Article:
aircooled MegaDork
3/20/19 12:21 a.m.

This guy does not speak Lotus.  Do those fancy “bushings” weigh more than air?  Then no.

BTW that sway bar mount looks a bit overbuilt.  You should drill some lightness holes in it until is deforms under load, then subtract one hole.


Carl Heideman
Carl Heideman
3/20/19 8:27 a.m.

Aircooled, you totally speak Lotus!  Half the fun of a Lotus is how it drives and handles, the other half is the thrill/anticipation of the next parts failure.

So this is my personal Lotus 7.  It's pretty original, which is really rare as most of them have been "uprated."  I'm not a restoration purist with this car, but I like to keep it pretty original, because plain-jane original 7s are my favorites.   It weighs 1115 lbs.  A lot of the "uprated" cars weigh in the 1300lb range (and they still break).  I actually took off the 13x6 Panasports and fatter tires and went back to steelies and 155R13 tires.  My autocross buddies think I'm nuts, but if I want to be competitive, I run a prepped Miata.  If I want to have fun and experience old-school driving styles, the Lotus checks that box.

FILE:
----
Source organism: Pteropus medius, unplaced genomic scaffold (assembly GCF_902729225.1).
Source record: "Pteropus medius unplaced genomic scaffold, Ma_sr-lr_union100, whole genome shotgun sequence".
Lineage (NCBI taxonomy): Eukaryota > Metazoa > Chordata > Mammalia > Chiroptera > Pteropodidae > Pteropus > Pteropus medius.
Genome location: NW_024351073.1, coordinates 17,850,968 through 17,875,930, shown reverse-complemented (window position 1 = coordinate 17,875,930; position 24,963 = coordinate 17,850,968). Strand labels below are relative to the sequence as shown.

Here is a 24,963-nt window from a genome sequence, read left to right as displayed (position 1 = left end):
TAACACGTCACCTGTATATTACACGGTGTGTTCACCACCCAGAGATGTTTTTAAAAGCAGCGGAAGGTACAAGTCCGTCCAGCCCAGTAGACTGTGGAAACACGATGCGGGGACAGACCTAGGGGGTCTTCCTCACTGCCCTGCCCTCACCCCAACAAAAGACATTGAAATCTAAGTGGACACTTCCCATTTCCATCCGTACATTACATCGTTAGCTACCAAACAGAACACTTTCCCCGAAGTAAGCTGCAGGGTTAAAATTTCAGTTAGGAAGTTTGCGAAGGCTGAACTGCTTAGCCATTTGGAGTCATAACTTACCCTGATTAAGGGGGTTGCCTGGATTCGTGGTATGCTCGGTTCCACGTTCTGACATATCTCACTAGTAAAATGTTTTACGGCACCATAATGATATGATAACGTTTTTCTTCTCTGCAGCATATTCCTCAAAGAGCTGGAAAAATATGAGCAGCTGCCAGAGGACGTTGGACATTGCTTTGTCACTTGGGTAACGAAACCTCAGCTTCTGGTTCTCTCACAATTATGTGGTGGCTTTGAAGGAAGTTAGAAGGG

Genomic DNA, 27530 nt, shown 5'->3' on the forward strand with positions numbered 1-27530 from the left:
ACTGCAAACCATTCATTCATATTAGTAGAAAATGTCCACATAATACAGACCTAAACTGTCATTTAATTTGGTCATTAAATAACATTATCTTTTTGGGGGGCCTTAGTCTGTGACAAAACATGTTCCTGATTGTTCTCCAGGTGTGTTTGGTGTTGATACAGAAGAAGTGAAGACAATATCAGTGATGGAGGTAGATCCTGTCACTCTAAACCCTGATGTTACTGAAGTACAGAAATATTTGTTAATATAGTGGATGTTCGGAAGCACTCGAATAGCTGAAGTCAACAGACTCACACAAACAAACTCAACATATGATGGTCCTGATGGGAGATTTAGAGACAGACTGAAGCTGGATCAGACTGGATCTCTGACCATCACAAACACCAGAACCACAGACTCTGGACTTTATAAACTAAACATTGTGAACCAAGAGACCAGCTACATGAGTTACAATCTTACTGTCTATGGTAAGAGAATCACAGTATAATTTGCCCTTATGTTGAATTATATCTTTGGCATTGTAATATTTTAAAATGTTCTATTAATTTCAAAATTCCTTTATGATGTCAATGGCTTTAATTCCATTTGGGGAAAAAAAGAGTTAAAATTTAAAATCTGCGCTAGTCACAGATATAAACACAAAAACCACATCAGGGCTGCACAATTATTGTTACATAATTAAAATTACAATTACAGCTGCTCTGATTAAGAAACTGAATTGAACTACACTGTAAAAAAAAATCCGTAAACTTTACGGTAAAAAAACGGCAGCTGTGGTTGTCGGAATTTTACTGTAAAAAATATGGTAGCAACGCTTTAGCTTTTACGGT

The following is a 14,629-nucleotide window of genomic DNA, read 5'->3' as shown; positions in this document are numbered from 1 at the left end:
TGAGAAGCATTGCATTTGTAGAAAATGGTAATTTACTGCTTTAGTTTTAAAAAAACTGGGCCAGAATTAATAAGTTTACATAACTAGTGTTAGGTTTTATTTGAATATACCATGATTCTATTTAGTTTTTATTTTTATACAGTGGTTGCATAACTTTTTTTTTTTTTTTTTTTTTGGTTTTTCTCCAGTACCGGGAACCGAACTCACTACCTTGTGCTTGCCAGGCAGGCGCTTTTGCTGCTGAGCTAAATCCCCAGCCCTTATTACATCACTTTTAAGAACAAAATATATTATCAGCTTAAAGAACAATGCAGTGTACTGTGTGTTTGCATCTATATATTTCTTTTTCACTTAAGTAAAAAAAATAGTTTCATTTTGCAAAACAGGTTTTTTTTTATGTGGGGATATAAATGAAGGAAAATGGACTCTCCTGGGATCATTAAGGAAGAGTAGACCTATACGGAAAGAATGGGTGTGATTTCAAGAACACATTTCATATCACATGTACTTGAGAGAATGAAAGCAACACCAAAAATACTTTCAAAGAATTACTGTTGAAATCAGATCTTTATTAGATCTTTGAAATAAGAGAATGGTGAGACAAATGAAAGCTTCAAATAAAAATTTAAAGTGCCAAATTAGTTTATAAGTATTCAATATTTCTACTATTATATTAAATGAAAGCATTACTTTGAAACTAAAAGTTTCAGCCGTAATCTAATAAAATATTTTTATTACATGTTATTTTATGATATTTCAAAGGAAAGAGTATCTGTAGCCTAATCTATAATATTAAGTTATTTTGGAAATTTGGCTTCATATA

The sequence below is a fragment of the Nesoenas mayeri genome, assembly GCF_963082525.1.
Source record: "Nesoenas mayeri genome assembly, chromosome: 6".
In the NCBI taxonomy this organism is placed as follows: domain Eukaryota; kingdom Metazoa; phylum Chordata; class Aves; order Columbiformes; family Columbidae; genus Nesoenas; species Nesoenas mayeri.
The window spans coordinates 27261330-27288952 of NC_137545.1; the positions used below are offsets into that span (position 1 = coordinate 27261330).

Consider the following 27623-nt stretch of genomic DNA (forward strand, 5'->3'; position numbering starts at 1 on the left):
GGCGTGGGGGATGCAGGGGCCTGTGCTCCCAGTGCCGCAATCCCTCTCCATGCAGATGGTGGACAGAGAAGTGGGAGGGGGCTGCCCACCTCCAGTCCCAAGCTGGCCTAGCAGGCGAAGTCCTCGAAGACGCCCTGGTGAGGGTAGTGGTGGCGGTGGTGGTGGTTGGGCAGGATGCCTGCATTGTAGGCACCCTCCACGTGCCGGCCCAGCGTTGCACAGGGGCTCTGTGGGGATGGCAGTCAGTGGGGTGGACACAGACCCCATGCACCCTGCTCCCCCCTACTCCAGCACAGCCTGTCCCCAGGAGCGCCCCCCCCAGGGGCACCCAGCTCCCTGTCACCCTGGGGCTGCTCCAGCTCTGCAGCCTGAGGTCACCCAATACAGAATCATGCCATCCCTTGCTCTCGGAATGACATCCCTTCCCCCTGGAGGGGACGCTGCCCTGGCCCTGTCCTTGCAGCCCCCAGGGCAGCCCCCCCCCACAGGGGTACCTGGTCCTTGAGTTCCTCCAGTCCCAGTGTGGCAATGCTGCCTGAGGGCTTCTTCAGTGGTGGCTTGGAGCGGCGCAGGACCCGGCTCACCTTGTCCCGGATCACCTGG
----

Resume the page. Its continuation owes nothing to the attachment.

Regarding grease, grease fittings, channel, etc. .  I did grease the swaybar mount when I put it on.  I can unbolt it and regrease it if/when it needs more.   A fitting and channel may work, but may also be stress risers that cause failure.  I guess we can have an old fashioned internet debate about that...  

clshore Reader
3/24/19 3:39 p.m.

In reply to Brian_13 :

Actually, tribologically speaking, steel rubbing on aluminum is not a bad bearing combination (seems to work well on camshafts, eh?)

If you wanted to be AR, you could fit split delrin tophats between the bar and the brackets.